rel-me

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Using rel=me on a hyperlink indicates that its destination represents the same person or entity as the current page, which is a key building-block of web-sign-in and IndieAuth. indieauth.com uses rel=me links to enable signing into websites such as IndieWeb.org.

See the rel-me specification for more details.

Why

You should add rel="me" to hyperlinks on your home page to your other profiles to enable web-sign-in and IndieAuth using your domain as your identity, rather than depending on silo sign-in methods,

It also allows distributed verification - proof that an account on one site is under the control of the same person as another site. For example, Huffduffer will follow rel="me" links to show your connected social accounts without you having to enter them individually. Another good example of this is a browser plugin built by Kevin Marks which allows for this same kind of distributed verification.

How

How to use rel me

See:

How to on WordPress

See:

How to consume rel me

See:

FAQ

Should my rel-me be inside my hCard?

A: Another way of restating that is, should your rel="me" hyperlink also have class="u-url" and be inside your h-card? And the answer is:

A2: Yes it should, because it will enhance your h-card, and make it into a representative h-card, but it is not necessary for rel=me to work with indieauth.

Follow-up Q: This on my blog but it’s not actually what I use for my main indieauth, should it still be setup like that?

Follow-up A: Because it is on your blog, you're likely using that URL as your p-author h-card URL. Thus making sure it has a good representative h-card is a good idea

Can I add rel-me to non-profile pages?

You should not add rel-"me" to pages that doesn't represent the same user as the profile the rel-"me" links to.

One should only add rel-"me" to pages that is seen as representing the same user as the profile it links to. Such pages can be the home page of a single user site or the author pages of a multi user site.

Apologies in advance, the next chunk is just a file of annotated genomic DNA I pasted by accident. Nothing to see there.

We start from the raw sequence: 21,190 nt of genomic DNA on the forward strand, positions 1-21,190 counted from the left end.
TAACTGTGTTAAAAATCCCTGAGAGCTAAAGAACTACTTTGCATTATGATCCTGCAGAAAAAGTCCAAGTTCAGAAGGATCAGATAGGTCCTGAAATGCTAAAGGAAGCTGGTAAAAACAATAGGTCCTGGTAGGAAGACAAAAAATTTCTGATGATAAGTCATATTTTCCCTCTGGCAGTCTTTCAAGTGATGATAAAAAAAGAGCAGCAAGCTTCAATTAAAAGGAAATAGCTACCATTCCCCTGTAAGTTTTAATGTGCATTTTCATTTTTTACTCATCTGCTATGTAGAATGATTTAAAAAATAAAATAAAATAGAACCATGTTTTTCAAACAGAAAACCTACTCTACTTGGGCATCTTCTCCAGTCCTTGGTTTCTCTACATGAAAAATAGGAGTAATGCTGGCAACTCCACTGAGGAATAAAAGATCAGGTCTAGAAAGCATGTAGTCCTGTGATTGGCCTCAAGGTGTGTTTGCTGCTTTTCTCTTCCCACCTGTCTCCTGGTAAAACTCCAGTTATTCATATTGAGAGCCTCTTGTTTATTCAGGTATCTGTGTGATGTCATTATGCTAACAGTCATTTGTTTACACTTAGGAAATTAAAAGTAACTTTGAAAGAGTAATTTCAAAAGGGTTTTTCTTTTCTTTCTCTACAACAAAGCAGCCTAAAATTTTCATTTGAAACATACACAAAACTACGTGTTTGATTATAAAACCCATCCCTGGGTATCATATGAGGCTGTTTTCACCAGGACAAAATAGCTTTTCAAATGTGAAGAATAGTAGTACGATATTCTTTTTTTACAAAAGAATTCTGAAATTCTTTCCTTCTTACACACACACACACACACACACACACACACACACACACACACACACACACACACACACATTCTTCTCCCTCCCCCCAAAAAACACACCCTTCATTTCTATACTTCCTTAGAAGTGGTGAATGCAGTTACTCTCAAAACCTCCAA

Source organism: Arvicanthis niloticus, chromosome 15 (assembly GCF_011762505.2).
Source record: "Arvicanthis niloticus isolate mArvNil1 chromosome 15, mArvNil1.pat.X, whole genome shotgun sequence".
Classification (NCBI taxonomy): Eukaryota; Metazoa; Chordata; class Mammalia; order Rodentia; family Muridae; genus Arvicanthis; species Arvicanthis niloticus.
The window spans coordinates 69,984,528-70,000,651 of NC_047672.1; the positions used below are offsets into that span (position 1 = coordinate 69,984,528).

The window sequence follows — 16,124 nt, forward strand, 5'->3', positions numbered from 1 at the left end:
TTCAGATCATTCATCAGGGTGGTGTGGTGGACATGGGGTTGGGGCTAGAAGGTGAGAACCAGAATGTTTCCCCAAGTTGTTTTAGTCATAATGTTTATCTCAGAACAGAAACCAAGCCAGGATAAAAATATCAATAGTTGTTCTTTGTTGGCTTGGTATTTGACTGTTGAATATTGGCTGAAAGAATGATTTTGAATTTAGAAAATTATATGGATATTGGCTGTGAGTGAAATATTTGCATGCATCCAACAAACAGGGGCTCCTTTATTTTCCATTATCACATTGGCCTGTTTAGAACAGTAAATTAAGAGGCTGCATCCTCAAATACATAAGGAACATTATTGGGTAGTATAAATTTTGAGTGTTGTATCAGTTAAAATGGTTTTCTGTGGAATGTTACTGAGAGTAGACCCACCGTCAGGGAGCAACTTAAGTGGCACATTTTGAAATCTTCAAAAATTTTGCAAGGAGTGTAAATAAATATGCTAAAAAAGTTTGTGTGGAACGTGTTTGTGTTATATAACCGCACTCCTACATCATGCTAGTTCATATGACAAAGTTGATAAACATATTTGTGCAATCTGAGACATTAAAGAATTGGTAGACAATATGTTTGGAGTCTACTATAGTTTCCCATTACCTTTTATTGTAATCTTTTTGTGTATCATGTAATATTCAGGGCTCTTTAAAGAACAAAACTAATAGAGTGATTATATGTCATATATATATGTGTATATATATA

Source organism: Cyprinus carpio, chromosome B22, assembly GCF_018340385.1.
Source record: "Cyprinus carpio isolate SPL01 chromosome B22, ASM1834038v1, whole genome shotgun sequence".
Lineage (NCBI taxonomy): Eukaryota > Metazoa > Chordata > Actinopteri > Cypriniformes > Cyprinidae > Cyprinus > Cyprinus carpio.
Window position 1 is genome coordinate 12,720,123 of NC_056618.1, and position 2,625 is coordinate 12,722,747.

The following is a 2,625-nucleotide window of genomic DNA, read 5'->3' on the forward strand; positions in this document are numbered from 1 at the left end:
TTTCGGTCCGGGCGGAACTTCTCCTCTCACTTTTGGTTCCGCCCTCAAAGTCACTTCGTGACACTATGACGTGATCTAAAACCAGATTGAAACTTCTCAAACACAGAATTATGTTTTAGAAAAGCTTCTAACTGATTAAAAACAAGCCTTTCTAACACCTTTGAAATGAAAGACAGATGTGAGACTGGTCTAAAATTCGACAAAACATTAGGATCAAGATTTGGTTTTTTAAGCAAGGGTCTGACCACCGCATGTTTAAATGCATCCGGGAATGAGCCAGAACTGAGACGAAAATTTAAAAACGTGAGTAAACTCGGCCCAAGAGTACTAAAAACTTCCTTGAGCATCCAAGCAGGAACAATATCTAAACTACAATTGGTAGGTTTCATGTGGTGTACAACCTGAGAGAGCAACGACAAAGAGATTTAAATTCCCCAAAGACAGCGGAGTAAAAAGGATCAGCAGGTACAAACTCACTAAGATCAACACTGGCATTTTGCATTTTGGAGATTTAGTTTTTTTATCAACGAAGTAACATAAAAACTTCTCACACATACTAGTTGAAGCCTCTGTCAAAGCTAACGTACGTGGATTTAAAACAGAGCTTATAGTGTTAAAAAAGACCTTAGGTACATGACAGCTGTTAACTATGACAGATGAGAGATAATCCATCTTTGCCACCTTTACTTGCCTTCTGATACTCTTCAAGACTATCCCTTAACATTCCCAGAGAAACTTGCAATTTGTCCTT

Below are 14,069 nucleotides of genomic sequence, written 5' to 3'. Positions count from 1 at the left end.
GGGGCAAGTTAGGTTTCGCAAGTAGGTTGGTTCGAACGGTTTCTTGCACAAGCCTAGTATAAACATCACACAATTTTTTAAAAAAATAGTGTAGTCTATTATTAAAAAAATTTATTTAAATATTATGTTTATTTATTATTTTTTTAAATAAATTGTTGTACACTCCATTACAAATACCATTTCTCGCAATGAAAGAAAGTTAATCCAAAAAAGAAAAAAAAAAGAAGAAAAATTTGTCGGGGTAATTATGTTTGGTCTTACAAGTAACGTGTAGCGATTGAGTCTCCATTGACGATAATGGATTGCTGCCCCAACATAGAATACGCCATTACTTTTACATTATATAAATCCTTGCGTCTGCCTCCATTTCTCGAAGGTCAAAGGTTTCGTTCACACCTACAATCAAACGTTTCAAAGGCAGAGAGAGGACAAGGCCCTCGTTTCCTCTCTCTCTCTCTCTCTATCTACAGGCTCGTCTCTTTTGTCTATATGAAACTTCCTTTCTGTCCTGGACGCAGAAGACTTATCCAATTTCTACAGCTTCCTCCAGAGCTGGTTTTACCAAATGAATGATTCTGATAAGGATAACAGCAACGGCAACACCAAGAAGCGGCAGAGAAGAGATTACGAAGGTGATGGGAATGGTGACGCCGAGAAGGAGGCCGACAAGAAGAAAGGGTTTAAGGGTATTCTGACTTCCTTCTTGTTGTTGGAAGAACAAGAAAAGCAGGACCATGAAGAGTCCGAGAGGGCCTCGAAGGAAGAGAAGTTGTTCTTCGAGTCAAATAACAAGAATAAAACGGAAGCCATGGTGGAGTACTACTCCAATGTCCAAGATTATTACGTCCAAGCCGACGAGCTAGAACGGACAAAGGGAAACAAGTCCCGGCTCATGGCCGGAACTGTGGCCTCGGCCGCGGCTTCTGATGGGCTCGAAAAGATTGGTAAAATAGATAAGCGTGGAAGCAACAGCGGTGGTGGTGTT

rel-author is often what one wants instead when linking to a profile page from non-profile pages.

Implementations

  • PHP indieweb/rel-me package has functions for getting rel=me URLs on a site, securely deriving profile URLs and securely matching silo backlinking URLs against profile URLs
  • Ruby relparser.rb (part of IndieAuth) contains functions for doing the same sort of stuff
  • Python relme.py (part of Ronkyuu) contains functions to discover rel=me URLs on a site, generate normative URLs for both profile and resource URLs and to confirm that a resource URL is authoritative for a given profile URL.

Browser Support

Software Support

Mastodon

Mastodon supports a rel="me" URL on profile pages and thus on modern Mastodon instances by default.

Kevin Marks added verified links on his Mastodon.social account. The following information is listed on every profile page:

You can verify yourself as the owner of the links in your profile metadata. For that, the linked website must contain a link back to your Mastodon profile. The link back must have a rel="me" attribute. The text content of the link does not matter.

To add rel=me links to Mastodon:

  1. Click on the cog icon to go to Settings
  2. Click on Edit profile
  3. Copy the link to Mastodon under the verification section
  4. Go to your website your website
  5. Add the link to Mastodon containing the rel="me"
  6. Go back to your Mastodon profile
  7. Add a link to your website in the metadata section
  8. To add a link to GitHub just add a link to your Mastodon account on your GitHub profile by editing the url in the settings.

PixelFed

PixelFed supports rel="me" URL on profile pages since 2018 September.

Service Support

micro.blog

Micro.blog includes rel="me" on any html page.

Greg McVerry included rel=me links in his h-card on his micro.blog about me page. To add a link with rel="me":

  1. Click on post
  2. click on pages
  3. Create a new page called "About Me"
  4. Add links to other places on the web you control and remember the rel="me"

Silo Details

Twitter

Twitter includes a rel="me" URL on profile pages, but the URL is hidden behind their t.co redirection service. Example as per 2018-09-19:

<a class="u-textUserColor" target="_blank" rel="me nofollow noopener" href="https://t.co/UT1OXws8A5" title="https://vanderven.se/martijn/">vanderven.se/martijn/</a>

There are a few ways to solve checking whether Twitter has a backlink:

  1. follow the RelMeAuth algorithm that specifies to follow one redirect; or